Small-scale hydrological variation determines landscape CO2 fluxes in the high arctic

Sjogersten, Sofie; van der Wal, Rene; Woodin, Sarah. 2006 Small-scale hydrological variation determines landscape CO2 fluxes in the high arctic. Biogeochemistry, 80. 205-216.

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We explored the influence of small-scale spatial variation in soil moisture on CO2 fluxes in the high Arctic. Of five sites forming a hydrological gradient, CO2 was emitted from the three driest sites and only the wettest site was a net sink of CO2. Soil moisture was a good predictor of net ecosystem exchange (NEE). Higher gross ecosystem photosynthesis (GEP) was linked to higher bryophyte biomass and activity in response to the moisture conditions. Ecosystem respiration (R e) rates increased with soil moisture until the soil became anaerobic and then R e decreased. At well-drained sites R e was driven by GEP, suggesting substrate and moisture limitation of soil respiration. We propose that spatial variability in soil moisture is a primary driver of NEE.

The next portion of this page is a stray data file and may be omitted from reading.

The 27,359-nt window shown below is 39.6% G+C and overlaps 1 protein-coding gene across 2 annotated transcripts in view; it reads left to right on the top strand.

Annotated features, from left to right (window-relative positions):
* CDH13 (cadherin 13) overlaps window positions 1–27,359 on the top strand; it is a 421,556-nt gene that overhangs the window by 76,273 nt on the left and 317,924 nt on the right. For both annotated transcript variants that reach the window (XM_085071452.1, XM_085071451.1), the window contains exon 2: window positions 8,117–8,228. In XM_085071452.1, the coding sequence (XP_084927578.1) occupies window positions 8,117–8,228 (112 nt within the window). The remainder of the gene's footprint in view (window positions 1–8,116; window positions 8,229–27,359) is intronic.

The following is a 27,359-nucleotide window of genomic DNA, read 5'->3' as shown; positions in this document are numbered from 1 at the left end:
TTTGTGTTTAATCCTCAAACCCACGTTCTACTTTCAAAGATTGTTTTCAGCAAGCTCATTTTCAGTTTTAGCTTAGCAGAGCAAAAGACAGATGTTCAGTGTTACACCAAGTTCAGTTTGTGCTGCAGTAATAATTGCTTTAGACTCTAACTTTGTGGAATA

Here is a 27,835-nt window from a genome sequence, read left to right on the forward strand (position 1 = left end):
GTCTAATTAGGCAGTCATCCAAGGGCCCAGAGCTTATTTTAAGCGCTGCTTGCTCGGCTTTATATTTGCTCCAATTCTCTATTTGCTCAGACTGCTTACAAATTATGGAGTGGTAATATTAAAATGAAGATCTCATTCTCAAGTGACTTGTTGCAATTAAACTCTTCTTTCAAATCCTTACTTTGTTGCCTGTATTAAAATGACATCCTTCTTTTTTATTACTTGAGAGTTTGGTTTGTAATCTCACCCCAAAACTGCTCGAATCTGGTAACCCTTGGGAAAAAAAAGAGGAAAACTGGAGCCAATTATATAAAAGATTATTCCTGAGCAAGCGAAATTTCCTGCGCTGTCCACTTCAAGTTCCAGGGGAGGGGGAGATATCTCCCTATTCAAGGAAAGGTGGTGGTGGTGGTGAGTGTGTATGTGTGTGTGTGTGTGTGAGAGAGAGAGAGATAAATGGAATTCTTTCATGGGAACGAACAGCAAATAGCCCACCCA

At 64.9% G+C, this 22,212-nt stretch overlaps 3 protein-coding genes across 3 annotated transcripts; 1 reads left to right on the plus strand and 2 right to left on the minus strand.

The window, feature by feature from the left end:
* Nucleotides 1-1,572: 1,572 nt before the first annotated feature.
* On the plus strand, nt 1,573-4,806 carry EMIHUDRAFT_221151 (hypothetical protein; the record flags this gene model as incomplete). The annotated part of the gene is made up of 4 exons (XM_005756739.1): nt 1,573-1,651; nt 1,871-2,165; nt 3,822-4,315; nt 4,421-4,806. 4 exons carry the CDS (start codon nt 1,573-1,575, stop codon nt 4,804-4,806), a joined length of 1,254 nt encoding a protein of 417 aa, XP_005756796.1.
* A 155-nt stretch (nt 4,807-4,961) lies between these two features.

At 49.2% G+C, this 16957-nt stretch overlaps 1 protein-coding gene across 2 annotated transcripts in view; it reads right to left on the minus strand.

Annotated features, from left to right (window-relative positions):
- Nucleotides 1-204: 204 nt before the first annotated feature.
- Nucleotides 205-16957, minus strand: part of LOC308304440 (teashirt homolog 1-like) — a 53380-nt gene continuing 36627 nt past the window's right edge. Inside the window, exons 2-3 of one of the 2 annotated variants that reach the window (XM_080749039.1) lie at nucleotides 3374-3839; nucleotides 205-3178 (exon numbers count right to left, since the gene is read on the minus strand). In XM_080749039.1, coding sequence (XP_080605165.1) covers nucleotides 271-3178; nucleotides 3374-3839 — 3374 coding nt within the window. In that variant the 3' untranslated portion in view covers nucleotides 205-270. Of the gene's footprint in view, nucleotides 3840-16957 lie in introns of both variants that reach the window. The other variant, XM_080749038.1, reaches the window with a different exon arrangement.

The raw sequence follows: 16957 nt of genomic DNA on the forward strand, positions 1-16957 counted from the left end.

Item Type: Publication - Article
Digital Object Identifier (DOI):
Programmes: CEH Programmes pre-2009 publications > Biodiversity
UKCEH and CEH Sections/Science Areas: _ Ecosystem Dynamics
ISSN: 0168-2563
Additional Information. Not used in RCUK Gateway to Research.: The original publication is available at
Additional Keywords: high Arctic, carbon dioxide fluxes, spatial variability, soil moisture, vegetation
NORA Subject Terms: Agriculture and Soil Science
Ecology and Environment
Atmospheric Sciences
Date made live: 14 May 2008 07:55 +0 (UTC)

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